There's a vast amount of research on the harmful effects of pornography, and it's important that this information is accessible to the public. Weekly, we highlight a research study that sheds light on the expanding field of academic resources that showcase porn's harms. These studies cover a wide range of topics, from the sociological implications of pornography to the neurological effects of porn-consumption.

The full study can be accessed here.

Less Than Human? Media Use, Objectification of Women, and Men’s Acceptance of Sexual Aggression

Authors: Rita C. Seabrook, L. Monique Ward, and Soraya Giaccardi
Published: July 2018

Peer-Reviewed Journal: Psychology of Violence (2018) Advance online publication. 

Background

Portrayals that intertwine sexuality and violence are common in the media, especially in sexually explicit media. Regular exposure to this content has emerged as one of the many risk factors contributing to attitudes that are more accepting of sexual aggression. In meta-analytic reviews (Hald, Malamuth, & Yuen, 2010; Wright, Tokunaga, & Kraus, 2016), frequent consumption of sexually explicit media is linked both to sexually aggressive behavior (r .28) and to attitudes supportive of sexual violence toward women (r .18).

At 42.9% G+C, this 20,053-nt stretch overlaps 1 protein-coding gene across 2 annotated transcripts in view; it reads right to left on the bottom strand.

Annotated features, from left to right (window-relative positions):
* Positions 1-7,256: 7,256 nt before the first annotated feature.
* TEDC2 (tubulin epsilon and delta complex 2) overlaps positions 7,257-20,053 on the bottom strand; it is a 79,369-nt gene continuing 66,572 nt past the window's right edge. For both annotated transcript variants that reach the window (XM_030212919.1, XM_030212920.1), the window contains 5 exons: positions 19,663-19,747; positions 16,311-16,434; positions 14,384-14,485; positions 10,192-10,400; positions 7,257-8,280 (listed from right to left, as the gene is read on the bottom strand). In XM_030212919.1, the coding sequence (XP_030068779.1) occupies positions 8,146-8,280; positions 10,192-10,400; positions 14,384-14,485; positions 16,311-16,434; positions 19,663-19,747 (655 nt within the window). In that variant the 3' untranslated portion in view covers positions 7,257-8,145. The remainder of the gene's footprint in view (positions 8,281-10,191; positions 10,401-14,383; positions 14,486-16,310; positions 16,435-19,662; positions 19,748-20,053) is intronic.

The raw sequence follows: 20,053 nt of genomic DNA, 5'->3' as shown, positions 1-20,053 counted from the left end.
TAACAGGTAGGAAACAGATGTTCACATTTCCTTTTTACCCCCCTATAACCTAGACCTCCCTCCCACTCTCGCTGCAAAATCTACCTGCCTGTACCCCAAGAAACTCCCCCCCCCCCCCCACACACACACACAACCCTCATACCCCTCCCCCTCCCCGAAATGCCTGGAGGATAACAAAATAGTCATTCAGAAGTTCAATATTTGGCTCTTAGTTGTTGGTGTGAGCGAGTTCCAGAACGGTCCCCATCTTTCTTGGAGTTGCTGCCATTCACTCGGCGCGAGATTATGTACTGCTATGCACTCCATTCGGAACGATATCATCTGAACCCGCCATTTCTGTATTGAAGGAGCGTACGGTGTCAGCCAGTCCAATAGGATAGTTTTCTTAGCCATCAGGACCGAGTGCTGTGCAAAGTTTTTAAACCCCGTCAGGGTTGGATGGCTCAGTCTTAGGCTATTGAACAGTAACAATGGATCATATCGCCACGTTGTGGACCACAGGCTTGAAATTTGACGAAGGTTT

What is surprising is that similar connections have emerged concerning the use of media that do not heavily feature portrayals of sexual violence. Analyses indicate that regular exposure to sports programming (Hust et al., 2013), men’s magazines (Hust, Rodgers, Ebreo, & Stefani, 2016; Romero-Sánchez, Megías, & Krahé, 2012), daytime soap operas (Kahlor & Eastin, 2011; Lei, Hust, Ran, Ren, & Marett, 2013), sexual music videos (Kaestle, Halpern, & Brown, 2007; van Oosten, Peter, & Valkenburg, 2015), and overall TV content (Kahlor & Eastin, 2011; Kahlor & Morrison, 2007) is each associated with attitudes supportive of rape myths or a lower intention to seek sexual consent. Why might general media exposure be linked to sexual violence attitudes and rape myths, even if this content is not portrayed? The authors of this study argue that one path may be through the sexual objectification of women, which is featured prominently in mainstream media (Ward, 2016).

Both theoretical and empirical analyses outline how exposure to sexually objectifying media may affect men’s sexual attitudes and behaviors toward women. According to Bandura’s (2001) social cognitive theory, viewers’ beliefs are shaped by their engagement with media content, and these beliefs inform behavior. Therefore, if men are regularly exposed to messages that women are sexual objects, they might internalize this belief, and use it in making decisions during future interactions with women. Similarly, according to Wright’s (2011) acquisition, activation, application model (3AM), sexual media exposure shapes the acquisition of new sexual scripts, the activation of existing scripts, and the application of these scripts to one’s own real-world sexual experiences. Thus, these theories would argue that regular exposure to mainstream media, which often sexually objectify women, might lead men to be more accepting of notions that women are sexual objects, and to engage in sexually objectifying behavior toward women, including dehumanizing sexual aggression.